This post is to support the efforts of Job Action Day, an initiative started by Quintessential Careers.
As a member of a new community of resume writers and career coaches called the Career Collective, this post is one of many responses to ideas and concrete steps to secure your future in a changed economy. I encourage you to visit other members’ responses, linked at the end of my post. Please follow our hashtag on Twitter: #careercollective.
We find ourselves in unconventional times. Never before have any of us experienced economic conditions like today. As crazy as these times are, the advice to job seekers is the same, NETWORK! But we have so many more ways to network today, that is the difference.
There are two things we know about the job market:
- Employers aren’t posting jobs
- Job seekers don’t know what to do without job postings
There is absolutely nothing anyone can do to force employers to post their openings when they do have them. What this has done is force the traditional employee to find new ways to look for work. And in many cases, there are just not enough jobs to go around so the advice being given is to become more creative and network.
The C suite (CEOs CFOs, COOs) certainly understand this. They hardly ever have applied for job postings. Their jobs have been mostly secured through the power of networking. There were seldom postings to apply to.
The majority of job seekers today have not had to look for work in a long time. They remember when you entered a company lobby, filled out an application and interviewed for the job on the spot. It also didn’t take months for the employer to make a decision. Back then, the employer also was in contact with the job seeker to let them know what was going on or where the job seeker stood.
When I recommend networking to this set of job seekers , they don’t understand how. They don’t know what to say. And sometimes the flatly refuse to even try.
Then, let’s enter social media into the equation. It is new to most of us. It is often seen as a waste of time, frivolous, or too high of a hurdle to leap. Or it becomes an obsession and takes time away from the more critical task of actually meeting with people face to face. Here’s a quick summary of what LinkedIn, Twitter and Facebook each mean to developing your network.
SOCIAL MEDIA TOOLS
LinkedIn has been around since 2001. This past year there has been a huge demand from the job seekers I’ve been working with for information on how to use LinkedIn. If you aren’t there yet, you should be. Read why here.
Twitter was founded in 2006. It is seen as a fad by many. There are great ways to use Twitter to meet people to network with and even find jobs. Do you want to read more about how to grow your network using Twitter, read this post.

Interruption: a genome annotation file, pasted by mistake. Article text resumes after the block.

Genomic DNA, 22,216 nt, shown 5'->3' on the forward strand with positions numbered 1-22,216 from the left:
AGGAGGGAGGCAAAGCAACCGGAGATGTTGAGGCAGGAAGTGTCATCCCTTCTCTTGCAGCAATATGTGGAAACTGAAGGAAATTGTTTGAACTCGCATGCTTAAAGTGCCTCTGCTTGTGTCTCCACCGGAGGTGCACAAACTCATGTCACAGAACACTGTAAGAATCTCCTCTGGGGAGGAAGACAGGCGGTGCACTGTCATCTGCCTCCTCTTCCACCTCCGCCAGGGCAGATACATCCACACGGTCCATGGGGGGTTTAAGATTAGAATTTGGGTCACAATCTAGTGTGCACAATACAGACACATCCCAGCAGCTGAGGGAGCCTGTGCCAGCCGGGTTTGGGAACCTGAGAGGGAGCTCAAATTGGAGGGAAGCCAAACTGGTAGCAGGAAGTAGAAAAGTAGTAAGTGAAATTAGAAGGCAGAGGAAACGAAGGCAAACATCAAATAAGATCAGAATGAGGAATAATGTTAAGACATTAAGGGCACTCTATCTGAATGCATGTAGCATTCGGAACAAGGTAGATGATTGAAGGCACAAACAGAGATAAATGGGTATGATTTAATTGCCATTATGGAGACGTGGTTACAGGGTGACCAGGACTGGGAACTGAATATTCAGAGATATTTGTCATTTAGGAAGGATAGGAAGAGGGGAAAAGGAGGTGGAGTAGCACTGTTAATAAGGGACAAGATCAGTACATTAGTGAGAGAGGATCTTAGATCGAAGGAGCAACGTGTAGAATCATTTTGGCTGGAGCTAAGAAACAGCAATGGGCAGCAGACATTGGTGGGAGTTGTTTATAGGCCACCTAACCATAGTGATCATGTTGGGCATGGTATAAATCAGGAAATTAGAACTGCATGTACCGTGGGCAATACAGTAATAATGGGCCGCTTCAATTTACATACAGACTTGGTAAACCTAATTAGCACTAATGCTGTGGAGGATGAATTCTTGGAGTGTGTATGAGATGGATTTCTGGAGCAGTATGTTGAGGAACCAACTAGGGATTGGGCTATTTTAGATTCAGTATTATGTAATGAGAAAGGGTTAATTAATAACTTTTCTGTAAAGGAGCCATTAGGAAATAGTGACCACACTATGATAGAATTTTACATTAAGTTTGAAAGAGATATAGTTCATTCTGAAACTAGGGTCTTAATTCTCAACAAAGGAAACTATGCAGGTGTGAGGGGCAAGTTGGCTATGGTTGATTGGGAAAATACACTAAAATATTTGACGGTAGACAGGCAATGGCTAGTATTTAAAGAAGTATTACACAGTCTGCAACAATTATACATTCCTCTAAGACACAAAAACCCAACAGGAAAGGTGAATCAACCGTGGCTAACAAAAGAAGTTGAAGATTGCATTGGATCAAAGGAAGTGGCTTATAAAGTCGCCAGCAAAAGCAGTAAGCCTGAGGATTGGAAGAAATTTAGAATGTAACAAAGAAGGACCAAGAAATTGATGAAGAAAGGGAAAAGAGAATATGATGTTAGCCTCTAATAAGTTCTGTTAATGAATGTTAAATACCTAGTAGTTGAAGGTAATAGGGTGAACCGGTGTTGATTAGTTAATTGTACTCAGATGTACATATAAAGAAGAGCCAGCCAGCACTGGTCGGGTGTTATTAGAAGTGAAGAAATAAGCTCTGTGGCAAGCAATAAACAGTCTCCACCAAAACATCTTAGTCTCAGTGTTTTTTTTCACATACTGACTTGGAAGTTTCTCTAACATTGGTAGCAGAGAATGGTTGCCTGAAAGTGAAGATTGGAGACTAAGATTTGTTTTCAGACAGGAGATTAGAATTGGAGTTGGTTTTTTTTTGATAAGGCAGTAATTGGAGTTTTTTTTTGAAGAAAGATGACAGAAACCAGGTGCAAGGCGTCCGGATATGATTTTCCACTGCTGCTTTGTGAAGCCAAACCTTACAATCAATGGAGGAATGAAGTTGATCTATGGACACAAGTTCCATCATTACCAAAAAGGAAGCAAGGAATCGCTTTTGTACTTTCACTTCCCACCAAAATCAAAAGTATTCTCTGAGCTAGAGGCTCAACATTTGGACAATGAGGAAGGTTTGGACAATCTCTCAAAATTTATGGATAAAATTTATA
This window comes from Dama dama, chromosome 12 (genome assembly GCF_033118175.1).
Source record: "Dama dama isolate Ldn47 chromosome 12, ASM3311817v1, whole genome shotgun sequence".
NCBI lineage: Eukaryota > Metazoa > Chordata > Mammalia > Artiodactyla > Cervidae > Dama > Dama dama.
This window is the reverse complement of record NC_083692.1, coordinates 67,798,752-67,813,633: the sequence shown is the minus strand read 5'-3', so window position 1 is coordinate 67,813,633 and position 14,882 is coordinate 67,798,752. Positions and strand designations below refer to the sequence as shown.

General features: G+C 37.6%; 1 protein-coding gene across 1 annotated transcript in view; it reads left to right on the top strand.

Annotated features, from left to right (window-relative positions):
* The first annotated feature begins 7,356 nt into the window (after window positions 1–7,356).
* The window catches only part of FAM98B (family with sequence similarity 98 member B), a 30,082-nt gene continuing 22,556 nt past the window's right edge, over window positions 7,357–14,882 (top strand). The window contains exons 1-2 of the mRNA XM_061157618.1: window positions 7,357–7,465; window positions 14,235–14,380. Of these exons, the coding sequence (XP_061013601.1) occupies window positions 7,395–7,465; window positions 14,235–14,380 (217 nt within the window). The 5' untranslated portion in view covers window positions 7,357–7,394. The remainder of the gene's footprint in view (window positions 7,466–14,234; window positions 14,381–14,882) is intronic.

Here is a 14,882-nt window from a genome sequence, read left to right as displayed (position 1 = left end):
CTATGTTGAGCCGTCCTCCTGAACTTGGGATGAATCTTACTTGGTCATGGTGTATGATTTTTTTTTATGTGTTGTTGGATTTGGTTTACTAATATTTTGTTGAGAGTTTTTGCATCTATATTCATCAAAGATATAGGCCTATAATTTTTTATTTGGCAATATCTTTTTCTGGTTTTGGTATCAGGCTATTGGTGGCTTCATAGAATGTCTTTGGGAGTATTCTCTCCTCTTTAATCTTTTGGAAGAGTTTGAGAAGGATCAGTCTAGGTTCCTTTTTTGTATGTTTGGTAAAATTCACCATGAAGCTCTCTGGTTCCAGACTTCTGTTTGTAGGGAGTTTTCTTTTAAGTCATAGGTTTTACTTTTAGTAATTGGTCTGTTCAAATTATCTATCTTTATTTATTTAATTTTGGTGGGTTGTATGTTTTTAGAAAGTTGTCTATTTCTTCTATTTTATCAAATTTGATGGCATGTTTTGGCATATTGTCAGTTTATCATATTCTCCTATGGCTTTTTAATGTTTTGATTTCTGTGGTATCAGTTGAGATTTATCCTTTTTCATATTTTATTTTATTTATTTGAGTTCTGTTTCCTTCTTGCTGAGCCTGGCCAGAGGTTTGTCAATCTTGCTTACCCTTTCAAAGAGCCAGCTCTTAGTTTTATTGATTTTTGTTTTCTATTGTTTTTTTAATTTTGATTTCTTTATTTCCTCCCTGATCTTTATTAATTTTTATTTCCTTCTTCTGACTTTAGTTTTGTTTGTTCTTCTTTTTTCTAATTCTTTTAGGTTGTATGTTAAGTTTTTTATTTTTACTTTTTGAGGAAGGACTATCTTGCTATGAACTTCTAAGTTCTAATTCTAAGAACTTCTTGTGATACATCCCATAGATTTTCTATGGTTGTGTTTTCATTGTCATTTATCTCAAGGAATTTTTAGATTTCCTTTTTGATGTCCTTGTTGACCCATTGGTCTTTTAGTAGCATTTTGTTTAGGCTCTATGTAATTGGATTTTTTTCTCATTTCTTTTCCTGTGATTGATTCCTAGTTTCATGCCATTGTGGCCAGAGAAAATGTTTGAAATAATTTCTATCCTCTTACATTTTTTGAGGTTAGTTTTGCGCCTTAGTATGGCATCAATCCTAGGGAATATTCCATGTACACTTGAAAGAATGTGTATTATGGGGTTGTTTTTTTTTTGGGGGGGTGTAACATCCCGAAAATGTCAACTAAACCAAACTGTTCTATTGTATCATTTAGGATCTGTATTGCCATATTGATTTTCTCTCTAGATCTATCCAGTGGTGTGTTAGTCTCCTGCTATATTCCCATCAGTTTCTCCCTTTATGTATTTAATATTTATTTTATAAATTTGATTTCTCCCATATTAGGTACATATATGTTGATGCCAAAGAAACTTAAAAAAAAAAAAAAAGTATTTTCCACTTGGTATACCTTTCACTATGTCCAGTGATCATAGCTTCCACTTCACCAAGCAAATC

Also quickly emerging into the world of job search is Facebook. This used to be seen as a kids platform, but it’s functionality is proving to work for businesses and professionals too.
The large number of people looking for their next job makes the market competitive. This competition is forcing job seekers to be great self-promoters (aka sales people). Our society has long taught us not to brag and boast. The majority of job seekers are humble. What they hear is that they have to “toot their own horns”. However, what I am encouraging them to do is to take credit where credit is due. But this isn’t always what they are hearing.
Today, more than ever before, job search takes project management skills, marketing savvy, great discipline and incredible perseverance.
For other insight and advice on job search in 2009, read the posts below contributed by Career Collective’s talented experts.
Meg Montford: Job Action Day: Finding Your “MOJO” After Layoff
Heather Mundell: Green Jobs – What They Are and How to Find Them
Hannah Morgan: Career Sherpa– Why Our Job Search Advice is the Same but Different http://hannahmorgan.typepad.com/hannah_morgan/2009/10/why-our-job-search-advice-is-the-same-but-different.html
Gayle Howard: The Enlightened Jobseeker
Jacqui Barrett-Poindexter: You Can Thrive In, Not Just Survive, an Economic Slogging http://careertrend.wordpress.com/2009/10/30/you-can-thrive-not-just-survive-an-economic-slogging/
Rosalind Joffe: Preparedness: It’s Not Just for Boyscouts http://workingwithchronicillness.com/2009/10/preparedness-its-not-just-for-boy-scouts/
Rosa E. Vargas: Are You Evolving Into The In-Demand Professional of Tomorrow? http://resume-writing.typepad.com/resume_writing_and_job_se/2009/10/furture-careers.html
Dawn Bugni: Your network IS your net worth http://thewritesolution.wordpress.com/2009/10/30/your-network-is-your-net-worth/
Miriam Salpeter: Optimize your job hunt for today’s economy http://www.keppiecareers.com/2009/10/30/optimize-your-job-hunt-for-todays-ecomony/
GL Hoffman: The Life of An Entrepreneur: Is It for You? http://blogs.jobdig.com/wwds/2009/10/30/the-life-of-an-entrepreneur-is-it-for-you/
Katharine Hansen: Job Action Day 09: His Resume Savvy Helped New Career Rise from Layoff Ashes
Martin Buckland: Job Search–The Key to Securing Your Future Career. http://aneliteresume.com/job-search/the-key-to-securing-your-future-career/
Chandlee Bryan: Where the Green Jobs Are: http://emergingprofessional.typepad.com/the_emerging_professional/2009/11/where-the-green-jobs-are.html
Heather R. Huhman,Take Action: 10 Steps for Landing an Entry-Level Job, http://www.heatherhuhman.com/2009/10/take-action/
Barbara Safani: Where the Jobs Are 2009 and Beyond:http://www.careersolvers.com/blog/2009/10/31/where-the-jobs-are-2009-and-beyond/